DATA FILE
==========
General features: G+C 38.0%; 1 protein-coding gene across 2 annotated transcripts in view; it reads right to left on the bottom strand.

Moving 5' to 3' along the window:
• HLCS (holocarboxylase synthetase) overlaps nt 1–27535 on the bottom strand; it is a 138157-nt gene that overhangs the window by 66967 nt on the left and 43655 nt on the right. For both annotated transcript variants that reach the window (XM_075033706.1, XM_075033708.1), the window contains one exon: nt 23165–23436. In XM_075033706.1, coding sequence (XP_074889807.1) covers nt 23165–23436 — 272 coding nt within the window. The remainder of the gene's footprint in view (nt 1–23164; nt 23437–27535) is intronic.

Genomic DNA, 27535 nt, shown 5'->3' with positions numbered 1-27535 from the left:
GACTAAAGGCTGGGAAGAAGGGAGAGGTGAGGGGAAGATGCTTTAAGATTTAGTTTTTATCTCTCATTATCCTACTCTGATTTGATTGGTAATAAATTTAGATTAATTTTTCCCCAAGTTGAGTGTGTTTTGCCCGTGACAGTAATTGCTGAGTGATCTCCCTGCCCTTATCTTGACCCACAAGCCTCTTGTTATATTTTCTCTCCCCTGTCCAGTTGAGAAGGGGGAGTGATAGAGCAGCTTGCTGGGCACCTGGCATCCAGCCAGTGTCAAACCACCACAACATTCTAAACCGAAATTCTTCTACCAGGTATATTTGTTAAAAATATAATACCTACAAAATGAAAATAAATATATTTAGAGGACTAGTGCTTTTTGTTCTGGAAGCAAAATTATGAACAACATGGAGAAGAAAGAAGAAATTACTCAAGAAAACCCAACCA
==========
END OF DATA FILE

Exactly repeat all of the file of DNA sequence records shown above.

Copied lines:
General features: G+C 38.0%; 1 protein-coding gene across 2 annotated transcripts in view; it reads right to left on the bottom strand.

Moving 5' to 3' along the window:
• HLCS (holocarboxylase synthetase) overlaps nt 1–27535 on the bottom strand; it is a 138157-nt gene that overhangs the window by 66967 nt on the left and 43655 nt on the right. For both annotated transcript variants that reach the window (XM_075033706.1, XM_075033708.1), the window contains one exon: nt 23165–23436. In XM_075033706.1, coding sequence (XP_074889807.1) covers nt 23165–23436 — 272 coding nt within the window. The remainder of the gene's footprint in view (nt 1–23164; nt 23437–27535) is intronic.

Genomic DNA, 27535 nt, shown 5'->3' with positions numbered 1-27535 from the left:
GACTAAAGGCTGGGAAGAAGGGAGAGGTGAGGGGAAGATGCTTTAAGATTTAGTTTTTATCTCTCATTATCCTACTCTGATTTGATTGGTAATAAATTTAGATTAATTTTTCCCCAAGTTGAGTGTGTTTTGCCCGTGACAGTAATTGCTGAGTGATCTCCCTGCCCTTATCTTGACCCACAAGCCTCTTGTTATATTTTCTCTCCCCTGTCCAGTTGAGAAGGGGGAGTGATAGAGCAGCTTGCTGGGCACCTGGCATCCAGCCAGTGTCAAACCACCACAACATTCTAAACCGAAATTCTTCTACCAGGTATATTTGTTAAAAATATAATACCTACAAAATGAAAATAAATATATTTAGAGGACTAGTGCTTTTTGTTCTGGAAGCAAAATTATGAACAACATGGAGAAGAAAGAAGAAATTACTCAAGAAAACCCAACCA